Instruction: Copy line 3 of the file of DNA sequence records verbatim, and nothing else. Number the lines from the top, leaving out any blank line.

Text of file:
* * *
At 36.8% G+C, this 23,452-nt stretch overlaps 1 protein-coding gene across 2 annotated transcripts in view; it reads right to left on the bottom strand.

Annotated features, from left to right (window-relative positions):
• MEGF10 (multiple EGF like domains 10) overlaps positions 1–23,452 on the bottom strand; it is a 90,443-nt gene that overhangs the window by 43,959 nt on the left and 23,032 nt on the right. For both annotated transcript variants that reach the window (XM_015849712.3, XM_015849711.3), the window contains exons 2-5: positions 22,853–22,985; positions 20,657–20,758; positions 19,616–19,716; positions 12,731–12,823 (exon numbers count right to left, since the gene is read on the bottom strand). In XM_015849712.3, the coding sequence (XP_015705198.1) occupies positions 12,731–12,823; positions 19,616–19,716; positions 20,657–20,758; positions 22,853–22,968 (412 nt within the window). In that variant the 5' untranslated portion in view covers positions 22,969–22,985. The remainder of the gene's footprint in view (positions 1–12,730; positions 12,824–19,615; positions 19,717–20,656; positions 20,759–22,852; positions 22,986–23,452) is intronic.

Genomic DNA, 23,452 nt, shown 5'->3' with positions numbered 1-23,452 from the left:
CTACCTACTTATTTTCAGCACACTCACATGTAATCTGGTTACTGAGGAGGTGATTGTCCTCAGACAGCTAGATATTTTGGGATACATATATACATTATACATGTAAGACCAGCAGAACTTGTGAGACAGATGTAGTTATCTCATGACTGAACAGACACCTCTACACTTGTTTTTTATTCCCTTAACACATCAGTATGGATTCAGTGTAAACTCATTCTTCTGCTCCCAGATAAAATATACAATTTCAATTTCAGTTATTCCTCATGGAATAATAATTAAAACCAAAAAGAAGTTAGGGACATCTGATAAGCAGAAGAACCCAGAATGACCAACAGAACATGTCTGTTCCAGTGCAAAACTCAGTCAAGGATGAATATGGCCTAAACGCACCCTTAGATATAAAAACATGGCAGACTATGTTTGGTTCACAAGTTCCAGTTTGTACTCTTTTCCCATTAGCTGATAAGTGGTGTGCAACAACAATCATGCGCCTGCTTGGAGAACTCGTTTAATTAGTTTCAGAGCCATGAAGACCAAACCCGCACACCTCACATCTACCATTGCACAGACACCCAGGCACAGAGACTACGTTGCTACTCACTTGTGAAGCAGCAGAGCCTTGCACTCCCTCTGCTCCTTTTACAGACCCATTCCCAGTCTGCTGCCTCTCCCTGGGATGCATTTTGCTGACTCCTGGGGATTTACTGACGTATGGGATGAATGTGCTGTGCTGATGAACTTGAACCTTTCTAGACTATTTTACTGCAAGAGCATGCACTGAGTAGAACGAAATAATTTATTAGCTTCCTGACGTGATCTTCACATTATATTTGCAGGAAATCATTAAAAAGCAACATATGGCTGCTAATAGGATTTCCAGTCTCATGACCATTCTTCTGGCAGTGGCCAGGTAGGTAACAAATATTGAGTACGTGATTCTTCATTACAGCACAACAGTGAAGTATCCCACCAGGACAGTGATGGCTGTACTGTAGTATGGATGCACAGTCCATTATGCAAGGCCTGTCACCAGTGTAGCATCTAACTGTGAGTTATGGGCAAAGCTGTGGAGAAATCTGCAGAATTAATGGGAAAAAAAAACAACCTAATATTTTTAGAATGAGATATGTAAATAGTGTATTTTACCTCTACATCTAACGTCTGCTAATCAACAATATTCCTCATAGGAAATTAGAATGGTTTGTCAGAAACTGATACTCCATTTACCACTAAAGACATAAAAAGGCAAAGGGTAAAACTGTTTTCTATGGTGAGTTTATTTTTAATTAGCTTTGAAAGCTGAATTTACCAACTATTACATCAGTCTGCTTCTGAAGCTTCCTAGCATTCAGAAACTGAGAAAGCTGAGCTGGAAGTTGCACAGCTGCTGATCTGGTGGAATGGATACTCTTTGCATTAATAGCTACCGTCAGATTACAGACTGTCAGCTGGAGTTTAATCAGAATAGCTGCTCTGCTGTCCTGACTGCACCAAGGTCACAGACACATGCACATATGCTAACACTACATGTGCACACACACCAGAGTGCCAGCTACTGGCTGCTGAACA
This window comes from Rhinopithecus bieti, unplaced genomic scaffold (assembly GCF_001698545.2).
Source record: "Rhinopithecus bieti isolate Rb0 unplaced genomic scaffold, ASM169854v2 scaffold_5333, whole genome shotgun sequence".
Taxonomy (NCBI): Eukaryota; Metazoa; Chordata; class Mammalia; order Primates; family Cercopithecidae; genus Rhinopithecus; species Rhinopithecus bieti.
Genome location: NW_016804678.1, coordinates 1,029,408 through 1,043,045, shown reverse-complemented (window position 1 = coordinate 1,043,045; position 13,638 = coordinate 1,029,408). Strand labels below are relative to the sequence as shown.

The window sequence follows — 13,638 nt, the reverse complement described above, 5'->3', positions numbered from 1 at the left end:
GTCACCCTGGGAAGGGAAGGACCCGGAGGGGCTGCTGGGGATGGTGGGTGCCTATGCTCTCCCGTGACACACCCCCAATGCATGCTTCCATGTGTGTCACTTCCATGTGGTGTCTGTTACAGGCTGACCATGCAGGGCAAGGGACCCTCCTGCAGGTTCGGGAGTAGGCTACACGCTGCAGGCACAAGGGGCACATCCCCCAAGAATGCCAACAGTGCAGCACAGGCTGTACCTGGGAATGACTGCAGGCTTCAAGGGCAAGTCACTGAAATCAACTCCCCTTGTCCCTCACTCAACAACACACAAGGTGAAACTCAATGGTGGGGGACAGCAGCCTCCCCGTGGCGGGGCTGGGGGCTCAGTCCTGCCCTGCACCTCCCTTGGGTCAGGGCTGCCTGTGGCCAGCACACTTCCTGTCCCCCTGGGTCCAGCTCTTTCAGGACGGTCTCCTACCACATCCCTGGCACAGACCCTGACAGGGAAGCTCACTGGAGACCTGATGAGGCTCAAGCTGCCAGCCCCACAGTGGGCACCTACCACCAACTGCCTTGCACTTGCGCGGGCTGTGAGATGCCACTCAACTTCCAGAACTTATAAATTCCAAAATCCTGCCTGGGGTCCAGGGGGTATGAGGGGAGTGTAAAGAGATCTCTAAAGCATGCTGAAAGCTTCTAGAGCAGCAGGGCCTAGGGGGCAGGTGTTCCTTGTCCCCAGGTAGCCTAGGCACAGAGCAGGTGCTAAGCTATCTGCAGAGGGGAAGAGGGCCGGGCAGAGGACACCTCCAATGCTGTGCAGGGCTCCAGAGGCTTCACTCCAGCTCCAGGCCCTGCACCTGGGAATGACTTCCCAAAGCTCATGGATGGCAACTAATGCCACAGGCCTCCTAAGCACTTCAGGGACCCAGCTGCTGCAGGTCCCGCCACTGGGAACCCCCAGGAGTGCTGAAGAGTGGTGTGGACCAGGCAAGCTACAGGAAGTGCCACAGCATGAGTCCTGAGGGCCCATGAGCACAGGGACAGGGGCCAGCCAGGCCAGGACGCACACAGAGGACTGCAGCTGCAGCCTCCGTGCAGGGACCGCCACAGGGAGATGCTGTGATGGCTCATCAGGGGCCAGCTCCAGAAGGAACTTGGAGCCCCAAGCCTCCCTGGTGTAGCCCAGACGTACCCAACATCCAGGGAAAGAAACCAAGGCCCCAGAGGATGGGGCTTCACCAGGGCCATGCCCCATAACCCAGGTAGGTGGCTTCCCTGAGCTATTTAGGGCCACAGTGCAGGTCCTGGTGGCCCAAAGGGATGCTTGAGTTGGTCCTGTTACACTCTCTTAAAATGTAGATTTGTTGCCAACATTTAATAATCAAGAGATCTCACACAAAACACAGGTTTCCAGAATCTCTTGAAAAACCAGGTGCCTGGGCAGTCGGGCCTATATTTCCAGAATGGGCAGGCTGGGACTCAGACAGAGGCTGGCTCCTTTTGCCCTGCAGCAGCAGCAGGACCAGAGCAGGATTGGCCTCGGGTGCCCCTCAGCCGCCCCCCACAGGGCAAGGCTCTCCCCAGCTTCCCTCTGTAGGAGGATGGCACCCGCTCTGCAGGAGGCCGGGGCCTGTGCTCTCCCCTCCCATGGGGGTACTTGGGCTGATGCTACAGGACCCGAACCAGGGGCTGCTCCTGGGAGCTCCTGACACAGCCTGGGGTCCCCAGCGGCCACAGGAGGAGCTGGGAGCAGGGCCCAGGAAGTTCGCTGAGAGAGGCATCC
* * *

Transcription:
• MEGF10 (multiple EGF like domains 10) overlaps positions 1–23,452 on the bottom strand; it is a 90,443-nt gene that overhangs the window by 43,959 nt on the left and 23,032 nt on the right. For both annotated transcript variants that reach the window (XM_015849712.3, XM_015849711.3), the window contains exons 2-5: positions 22,853–22,985; positions 20,657–20,758; positions 19,616–19,716; positions 12,731–12,823 (exon numbers count right to left, since the gene is read on the bottom strand). In XM_015849712.3, the coding sequence (XP_015705198.1) occupies positions 12,731–12,823; positions 19,616–19,716; positions 20,657–20,758; positions 22,853–22,968 (412 nt within the window). In that variant the 5' untranslated portion in view covers positions 22,969–22,985. The remainder of the gene's footprint in view (positions 1–12,730; positions 12,824–19,615; positions 19,717–20,656; positions 20,759–22,852; positions 22,986–23,452) is intronic.